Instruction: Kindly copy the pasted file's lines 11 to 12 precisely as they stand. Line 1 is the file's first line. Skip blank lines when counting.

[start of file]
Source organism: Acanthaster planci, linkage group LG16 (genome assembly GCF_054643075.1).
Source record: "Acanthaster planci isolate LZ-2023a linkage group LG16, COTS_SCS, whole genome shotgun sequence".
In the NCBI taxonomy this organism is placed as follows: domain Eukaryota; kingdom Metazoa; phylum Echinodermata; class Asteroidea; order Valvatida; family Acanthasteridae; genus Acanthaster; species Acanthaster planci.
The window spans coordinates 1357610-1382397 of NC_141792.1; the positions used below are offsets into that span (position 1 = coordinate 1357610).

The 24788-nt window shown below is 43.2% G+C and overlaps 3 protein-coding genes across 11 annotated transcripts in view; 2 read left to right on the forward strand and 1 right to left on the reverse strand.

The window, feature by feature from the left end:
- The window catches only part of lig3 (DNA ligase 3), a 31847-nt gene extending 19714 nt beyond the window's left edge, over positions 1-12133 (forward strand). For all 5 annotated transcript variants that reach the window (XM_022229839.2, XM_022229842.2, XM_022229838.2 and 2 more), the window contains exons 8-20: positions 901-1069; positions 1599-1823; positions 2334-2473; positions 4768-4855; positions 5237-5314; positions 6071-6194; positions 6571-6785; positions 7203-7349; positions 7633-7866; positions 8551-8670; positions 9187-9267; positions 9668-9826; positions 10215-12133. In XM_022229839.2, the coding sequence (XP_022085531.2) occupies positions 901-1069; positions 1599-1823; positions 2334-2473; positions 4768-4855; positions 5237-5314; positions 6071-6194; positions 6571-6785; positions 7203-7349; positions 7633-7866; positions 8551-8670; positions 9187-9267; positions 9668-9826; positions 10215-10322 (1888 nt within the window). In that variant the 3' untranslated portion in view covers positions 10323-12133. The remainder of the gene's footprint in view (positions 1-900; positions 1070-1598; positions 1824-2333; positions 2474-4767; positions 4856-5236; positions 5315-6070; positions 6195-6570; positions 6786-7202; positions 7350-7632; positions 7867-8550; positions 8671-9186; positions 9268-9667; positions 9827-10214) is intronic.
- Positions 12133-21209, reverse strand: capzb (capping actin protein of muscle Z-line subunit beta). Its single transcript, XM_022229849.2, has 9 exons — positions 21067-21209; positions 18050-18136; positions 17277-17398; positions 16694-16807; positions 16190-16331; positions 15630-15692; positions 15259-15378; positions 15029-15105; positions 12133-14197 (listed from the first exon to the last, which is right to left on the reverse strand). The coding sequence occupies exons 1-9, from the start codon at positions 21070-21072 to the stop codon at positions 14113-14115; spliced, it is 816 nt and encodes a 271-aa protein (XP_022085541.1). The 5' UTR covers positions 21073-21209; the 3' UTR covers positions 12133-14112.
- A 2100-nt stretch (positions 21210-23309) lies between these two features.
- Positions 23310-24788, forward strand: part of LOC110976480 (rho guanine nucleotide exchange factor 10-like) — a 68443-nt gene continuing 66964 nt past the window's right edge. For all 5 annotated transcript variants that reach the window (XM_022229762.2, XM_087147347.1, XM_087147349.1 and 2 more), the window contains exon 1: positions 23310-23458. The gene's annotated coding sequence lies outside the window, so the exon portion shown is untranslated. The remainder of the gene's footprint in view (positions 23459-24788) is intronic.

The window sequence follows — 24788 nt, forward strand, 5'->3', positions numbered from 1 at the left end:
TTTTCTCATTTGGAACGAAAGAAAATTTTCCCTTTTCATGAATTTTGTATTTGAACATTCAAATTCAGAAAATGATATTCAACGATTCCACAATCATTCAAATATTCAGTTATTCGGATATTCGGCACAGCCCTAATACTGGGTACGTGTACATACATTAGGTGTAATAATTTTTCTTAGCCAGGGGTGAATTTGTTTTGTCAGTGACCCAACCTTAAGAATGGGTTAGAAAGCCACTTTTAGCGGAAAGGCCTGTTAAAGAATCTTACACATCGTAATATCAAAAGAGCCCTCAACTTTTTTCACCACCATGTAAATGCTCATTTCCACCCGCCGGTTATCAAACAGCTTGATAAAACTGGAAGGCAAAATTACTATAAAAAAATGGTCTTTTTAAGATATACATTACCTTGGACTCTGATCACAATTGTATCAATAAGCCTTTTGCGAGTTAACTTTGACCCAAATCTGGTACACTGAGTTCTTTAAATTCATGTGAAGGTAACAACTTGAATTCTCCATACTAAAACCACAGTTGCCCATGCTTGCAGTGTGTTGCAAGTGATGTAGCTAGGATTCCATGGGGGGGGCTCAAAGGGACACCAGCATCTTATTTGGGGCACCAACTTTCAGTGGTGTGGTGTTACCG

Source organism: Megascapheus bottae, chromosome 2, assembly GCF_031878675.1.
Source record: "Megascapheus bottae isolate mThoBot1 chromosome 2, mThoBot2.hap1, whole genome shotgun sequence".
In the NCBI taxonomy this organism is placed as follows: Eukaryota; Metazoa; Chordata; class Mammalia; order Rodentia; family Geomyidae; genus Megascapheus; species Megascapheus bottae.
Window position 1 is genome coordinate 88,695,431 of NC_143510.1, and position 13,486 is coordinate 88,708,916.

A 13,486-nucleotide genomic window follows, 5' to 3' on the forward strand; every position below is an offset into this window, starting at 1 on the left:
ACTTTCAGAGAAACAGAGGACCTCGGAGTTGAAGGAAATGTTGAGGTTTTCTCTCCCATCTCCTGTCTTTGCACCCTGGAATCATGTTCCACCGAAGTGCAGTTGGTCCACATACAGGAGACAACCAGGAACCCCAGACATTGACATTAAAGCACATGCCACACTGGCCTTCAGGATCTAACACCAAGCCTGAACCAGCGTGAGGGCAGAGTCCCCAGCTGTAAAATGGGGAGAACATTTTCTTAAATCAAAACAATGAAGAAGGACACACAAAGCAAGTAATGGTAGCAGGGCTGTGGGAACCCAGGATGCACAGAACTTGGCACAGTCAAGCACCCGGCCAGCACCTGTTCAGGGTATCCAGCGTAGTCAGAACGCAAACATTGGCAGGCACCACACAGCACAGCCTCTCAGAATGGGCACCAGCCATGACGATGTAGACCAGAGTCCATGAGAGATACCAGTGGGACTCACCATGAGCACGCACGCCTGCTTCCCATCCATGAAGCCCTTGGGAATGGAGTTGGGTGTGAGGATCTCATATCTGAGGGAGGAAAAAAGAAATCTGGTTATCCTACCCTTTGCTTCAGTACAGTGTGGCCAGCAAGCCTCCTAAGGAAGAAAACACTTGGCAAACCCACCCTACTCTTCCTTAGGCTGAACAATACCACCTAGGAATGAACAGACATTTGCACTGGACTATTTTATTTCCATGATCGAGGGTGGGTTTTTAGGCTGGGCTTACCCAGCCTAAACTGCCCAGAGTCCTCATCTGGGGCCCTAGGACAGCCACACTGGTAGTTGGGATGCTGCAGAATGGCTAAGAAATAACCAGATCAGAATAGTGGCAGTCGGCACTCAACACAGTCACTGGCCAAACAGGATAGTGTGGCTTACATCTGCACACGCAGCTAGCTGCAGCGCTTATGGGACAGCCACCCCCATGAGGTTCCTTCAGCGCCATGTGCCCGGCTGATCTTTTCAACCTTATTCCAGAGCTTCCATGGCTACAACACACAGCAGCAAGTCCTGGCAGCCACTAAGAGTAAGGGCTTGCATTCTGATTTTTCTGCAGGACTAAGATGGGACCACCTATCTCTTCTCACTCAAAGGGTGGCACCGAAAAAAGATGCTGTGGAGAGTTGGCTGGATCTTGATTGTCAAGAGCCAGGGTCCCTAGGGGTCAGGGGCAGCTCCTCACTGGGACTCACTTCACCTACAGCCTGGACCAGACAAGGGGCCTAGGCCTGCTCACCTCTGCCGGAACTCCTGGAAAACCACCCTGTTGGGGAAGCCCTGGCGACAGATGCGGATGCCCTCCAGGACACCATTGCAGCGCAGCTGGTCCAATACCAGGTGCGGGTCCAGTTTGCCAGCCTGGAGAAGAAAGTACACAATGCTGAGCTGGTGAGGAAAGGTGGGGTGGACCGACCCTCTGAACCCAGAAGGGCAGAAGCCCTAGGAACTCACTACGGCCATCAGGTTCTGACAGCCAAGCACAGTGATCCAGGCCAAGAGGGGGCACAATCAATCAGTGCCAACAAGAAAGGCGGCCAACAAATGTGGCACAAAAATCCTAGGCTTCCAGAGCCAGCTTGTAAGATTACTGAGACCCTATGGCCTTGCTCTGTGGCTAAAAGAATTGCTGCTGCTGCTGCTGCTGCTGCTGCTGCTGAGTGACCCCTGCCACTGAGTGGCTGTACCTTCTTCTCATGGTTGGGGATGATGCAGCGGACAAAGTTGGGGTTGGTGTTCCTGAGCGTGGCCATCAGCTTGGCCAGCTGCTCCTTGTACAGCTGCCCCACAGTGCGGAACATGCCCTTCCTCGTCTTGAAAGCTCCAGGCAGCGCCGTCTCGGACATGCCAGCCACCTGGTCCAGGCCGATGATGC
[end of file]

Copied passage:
The window sequence follows — 24788 nt, forward strand, 5'->3', positions numbered from 1 at the left end:
TTTTCTCATTTGGAACGAAAGAAAATTTTCCCTTTTCATGAATTTTGTATTTGAACATTCAAATTCAGAAAATGATATTCAACGATTCCACAATCATTCAAATATTCAGTTATTCGGATATTCGGCACAGCCCTAATACTGGGTACGTGTACATACATTAGGTGTAATAATTTTTCTTAGCCAGGGGTGAATTTGTTTTGTCAGTGACCCAACCTTAAGAATGGGTTAGAAAGCCACTTTTAGCGGAAAGGCCTGTTAAAGAATCTTACACATCGTAATATCAAAAGAGCCCTCAACTTTTTTCACCACCATGTAAATGCTCATTTCCACCCGCCGGTTATCAAACAGCTTGATAAAACTGGAAGGCAAAATTACTATAAAAAAATGGTCTTTTTAAGATATACATTACCTTGGACTCTGATCACAATTGTATCAATAAGCCTTTTGCGAGTTAACTTTGACCCAAATCTGGTACACTGAGTTCTTTAAATTCATGTGAAGGTAACAACTTGAATTCTCCATACTAAAACCACAGTTGCCCATGCTTGCAGTGTGTTGCAAGTGATGTAGCTAGGATTCCATGGGGGGGGCTCAAAGGGACACCAGCATCTTATTTGGGGCACCAACTTTCAGTGGTGTGGTGTTACCG